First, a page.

The "damnatory", or "minatory clauses", are the pronouncements contained in the symbol, of the penalties which follow the rejection of what is there proposed for our belief. It opens with one of them: "Whosoever will be saved, before all things it is necessary that he hold the Catholic Faith". The same is expressed in the verses beginning: "Furthermore, it is necessary" etc., and "For the right Faith is" etc., and finally in the concluding verse: "This is the Catholic Faith, which except a man believe faithfully and firmly, he cannot be saved". Just as the Creed states in a very plain and precise way what the Catholic Faith is concerning the important doctrines of the Trinity and the Incarnation, so it asserts with equal plainness and precision what will happen to those who do not faithfully and steadfastly believe in these revealed truths. They are but the credal equivalent of Our Lord's words: "He that believeth not shall be condemned", and apply, as is evident, only to the culpable and wilful rejection of Christ's words and teachings. The absolute necessity of accepting the revealed word of God, under the stern penalties here threatened, is so intolerable to a powerful class in the Anglican church, that frequent attempts have been made to eliminate the Creed from the public services of that Church. The Upper House of Convocation of Canterbury has already affirmed that these clauses, in their prima facie meaning, go beyond what is warranted by Holy Scripture. In view of the words of Our Lord quoted above, there should be nothing startling in the statement of our duty to believe what we know is the testimony and teaching of Christ, nor in the serious sin we commit in wilfully refusing to accept it, nor, finally, in the punishments that will be inflicted on those who culpably persist in their sin. It is just this last that the damnatory clauses proclaim. From a dogmatic standpoint, the merely historical question of the authorship of the Creed, or of the time it made its appearance, is of secondary consideration. The fact alone that it is approved by the Church as expressing its mind on the fundamental truths with which it deals, is all we need to know.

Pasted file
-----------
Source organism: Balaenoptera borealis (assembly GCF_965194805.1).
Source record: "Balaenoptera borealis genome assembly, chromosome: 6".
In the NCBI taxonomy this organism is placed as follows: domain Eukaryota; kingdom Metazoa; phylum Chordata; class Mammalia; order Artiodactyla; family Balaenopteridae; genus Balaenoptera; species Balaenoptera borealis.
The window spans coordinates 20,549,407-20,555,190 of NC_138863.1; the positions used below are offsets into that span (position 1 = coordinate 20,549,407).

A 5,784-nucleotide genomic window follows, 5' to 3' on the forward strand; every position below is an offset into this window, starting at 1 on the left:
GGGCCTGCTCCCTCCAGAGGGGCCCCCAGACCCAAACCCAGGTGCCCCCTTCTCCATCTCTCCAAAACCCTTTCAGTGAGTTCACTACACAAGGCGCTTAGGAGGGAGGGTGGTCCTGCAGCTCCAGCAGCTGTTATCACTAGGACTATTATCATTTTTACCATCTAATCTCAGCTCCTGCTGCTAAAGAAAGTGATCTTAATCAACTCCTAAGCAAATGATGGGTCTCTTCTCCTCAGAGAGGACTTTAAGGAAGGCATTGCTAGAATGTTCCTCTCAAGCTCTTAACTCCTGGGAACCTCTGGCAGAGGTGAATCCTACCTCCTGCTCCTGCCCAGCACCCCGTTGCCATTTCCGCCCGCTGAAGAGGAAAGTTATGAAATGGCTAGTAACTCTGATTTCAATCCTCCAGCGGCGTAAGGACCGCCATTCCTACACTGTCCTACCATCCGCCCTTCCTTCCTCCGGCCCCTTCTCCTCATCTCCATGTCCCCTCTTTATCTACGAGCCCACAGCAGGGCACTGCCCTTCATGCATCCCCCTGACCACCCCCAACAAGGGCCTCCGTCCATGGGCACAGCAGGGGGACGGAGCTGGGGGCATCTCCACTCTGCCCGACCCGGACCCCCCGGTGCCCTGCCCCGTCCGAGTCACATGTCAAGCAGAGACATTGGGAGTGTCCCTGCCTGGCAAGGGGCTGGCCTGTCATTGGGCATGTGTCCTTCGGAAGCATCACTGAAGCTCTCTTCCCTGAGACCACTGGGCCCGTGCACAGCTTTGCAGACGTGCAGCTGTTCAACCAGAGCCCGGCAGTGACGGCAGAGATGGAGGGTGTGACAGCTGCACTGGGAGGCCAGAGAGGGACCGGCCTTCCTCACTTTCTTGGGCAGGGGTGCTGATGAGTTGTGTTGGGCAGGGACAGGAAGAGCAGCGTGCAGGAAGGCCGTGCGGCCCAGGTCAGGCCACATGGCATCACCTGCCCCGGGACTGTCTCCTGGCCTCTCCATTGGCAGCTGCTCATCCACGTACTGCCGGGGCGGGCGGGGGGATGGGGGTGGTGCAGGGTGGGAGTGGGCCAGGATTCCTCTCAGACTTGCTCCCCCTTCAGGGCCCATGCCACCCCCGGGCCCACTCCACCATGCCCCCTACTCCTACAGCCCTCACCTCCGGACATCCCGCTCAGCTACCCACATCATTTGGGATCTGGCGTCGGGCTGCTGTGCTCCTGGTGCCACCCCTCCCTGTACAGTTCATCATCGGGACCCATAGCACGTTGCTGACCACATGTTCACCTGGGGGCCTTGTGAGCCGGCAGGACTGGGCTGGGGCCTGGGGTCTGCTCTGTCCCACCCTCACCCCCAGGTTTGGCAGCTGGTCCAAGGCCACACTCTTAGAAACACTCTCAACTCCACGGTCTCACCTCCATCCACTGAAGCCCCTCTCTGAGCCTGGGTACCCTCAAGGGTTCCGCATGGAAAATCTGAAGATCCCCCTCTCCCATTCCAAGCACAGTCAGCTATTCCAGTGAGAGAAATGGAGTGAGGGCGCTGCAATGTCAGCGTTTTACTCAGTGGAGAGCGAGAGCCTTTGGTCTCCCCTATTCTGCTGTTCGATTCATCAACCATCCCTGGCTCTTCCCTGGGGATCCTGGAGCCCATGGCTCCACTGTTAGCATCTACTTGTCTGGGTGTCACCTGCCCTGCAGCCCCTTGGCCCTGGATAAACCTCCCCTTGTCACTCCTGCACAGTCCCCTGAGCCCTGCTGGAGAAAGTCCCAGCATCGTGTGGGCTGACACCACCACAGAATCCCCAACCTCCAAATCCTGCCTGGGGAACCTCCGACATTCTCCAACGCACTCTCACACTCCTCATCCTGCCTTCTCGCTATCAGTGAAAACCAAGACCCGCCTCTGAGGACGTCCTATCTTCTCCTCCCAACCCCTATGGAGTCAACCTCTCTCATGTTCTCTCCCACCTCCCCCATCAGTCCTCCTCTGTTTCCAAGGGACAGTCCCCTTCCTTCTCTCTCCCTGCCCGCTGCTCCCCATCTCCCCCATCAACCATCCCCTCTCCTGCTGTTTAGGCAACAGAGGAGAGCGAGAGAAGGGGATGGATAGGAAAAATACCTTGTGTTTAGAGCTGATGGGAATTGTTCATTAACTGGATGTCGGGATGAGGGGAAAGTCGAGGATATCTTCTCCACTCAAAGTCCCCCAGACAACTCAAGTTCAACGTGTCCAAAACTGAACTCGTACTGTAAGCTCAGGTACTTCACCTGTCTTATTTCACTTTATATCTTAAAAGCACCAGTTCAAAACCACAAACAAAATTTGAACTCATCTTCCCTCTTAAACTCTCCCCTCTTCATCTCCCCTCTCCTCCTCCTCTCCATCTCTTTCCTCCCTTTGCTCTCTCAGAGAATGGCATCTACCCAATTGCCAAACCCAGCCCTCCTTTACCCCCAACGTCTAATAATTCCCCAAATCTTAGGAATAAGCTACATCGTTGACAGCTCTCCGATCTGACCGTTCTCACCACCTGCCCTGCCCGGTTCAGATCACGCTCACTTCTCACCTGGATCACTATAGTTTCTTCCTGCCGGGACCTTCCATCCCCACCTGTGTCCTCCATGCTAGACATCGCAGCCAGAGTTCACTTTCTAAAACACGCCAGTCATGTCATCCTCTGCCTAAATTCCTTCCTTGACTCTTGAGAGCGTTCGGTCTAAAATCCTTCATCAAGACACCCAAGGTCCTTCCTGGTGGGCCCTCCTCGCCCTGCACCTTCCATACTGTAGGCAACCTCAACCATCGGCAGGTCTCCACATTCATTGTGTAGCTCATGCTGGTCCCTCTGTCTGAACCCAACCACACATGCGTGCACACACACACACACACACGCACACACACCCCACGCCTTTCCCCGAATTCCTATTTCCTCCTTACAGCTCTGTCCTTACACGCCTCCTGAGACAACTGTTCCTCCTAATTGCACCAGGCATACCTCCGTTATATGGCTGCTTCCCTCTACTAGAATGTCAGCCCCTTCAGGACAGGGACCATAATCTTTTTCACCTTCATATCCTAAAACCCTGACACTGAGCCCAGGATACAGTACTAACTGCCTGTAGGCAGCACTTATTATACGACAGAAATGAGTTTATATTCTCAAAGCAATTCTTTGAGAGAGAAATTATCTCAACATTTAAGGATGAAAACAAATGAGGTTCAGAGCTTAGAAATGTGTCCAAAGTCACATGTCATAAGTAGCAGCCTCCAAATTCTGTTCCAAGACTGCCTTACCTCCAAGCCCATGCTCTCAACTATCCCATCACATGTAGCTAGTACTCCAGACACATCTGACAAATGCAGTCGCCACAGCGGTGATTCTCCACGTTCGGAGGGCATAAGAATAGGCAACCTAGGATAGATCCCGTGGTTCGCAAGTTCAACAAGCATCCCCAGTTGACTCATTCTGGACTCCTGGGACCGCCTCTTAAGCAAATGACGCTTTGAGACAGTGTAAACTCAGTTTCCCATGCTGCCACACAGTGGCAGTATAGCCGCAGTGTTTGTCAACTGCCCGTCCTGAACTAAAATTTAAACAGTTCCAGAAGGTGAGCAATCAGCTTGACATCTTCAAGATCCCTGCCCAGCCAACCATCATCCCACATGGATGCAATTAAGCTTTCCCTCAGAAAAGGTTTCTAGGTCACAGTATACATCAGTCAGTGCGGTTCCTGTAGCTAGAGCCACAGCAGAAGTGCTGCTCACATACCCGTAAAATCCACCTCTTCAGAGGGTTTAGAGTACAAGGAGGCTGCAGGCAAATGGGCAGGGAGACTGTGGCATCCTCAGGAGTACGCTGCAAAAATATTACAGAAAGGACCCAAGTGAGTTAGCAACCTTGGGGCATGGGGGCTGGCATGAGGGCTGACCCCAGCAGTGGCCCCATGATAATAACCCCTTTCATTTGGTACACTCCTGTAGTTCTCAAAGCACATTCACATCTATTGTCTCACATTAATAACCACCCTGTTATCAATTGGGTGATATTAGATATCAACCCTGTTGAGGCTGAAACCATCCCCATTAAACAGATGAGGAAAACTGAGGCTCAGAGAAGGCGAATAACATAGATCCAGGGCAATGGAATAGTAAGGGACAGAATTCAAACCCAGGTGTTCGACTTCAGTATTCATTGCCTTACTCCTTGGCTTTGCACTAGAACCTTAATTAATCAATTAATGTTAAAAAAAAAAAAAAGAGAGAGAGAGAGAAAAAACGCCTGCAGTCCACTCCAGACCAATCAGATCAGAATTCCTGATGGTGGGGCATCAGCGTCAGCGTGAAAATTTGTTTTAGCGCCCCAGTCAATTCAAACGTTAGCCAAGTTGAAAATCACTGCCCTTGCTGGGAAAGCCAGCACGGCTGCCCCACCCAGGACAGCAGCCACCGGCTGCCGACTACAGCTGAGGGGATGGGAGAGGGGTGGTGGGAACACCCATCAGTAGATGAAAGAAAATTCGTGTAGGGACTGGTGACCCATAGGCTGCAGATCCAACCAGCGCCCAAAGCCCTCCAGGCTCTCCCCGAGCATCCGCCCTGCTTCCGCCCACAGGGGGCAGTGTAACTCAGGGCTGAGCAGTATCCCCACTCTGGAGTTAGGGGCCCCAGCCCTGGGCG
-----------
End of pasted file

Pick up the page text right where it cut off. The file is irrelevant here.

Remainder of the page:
The CE simply asserts that is "evident" that this only applies to a culpable or willful rejection. No, it is not "evident." St. Thomas did not think it evident; St. Augustine did not think it "evident" - and they could see pretty well. The traditional teaching of the millenia is that faith, regardless of one's culpability in lacking it, is necessary to remove, for example, the taint of original sin, and that while one may not be guilty of not having this faith if one hasn't heard the gospel, the lack of the faith still prevents salvation to those who lack it, and who need it (as all do) for salvation. And, as St. Thomas and St. Augustine teach, in the age of the New Covenant, one must have explicit faith in Christ. The AC embodies this.
I have also argued that Trent pointed out this difference in the economy of faith since the promulgation of the gospel, and that indeed that is why the translation to justification since "cannot be effected" without baptism or the desire for the same, which "desire" must include explicit faith in Christ, otherwise there's no difference between those who, like Adam (and one person I discussed this with mentioned Adam's "implicit" faith in Christ in "clinging to his wife," which St. Thomas mentioned as example of how the need for faith in Christ was met implicitly before
the promulgation of the gospel), lived before the gospel promulgation, and those living now, since.
Council of Trent, Session VI
A description is introduced of the Justification of the impious, and of the Manner thereof under the law of grace.
By which words, a description of the Justification of the impious is indicated,-as being a translation, from that state wherein man is born a child of the first Adam, to the state of grace, and of the adoption of the sons of God, through the second Adam, Jesus Christ, our Saviour. And this translation, since the promulgation of the Gospel, cannot be effected, without the laver of regeneration, or the desire thereof, as it is written; unless a man be born again of water and the Holy Ghost, he cannot enter into the Kingdom of God.
Any observations as to the application of the AC and the lack of the Catholic faith as only applying to the "culpable," or on the issue of the sufficiency of "implicit faith" in Christ being sufficient since the promulgation of the Gospel, would be appreciated.
Please cite Magisterial
authority for your points, thank you.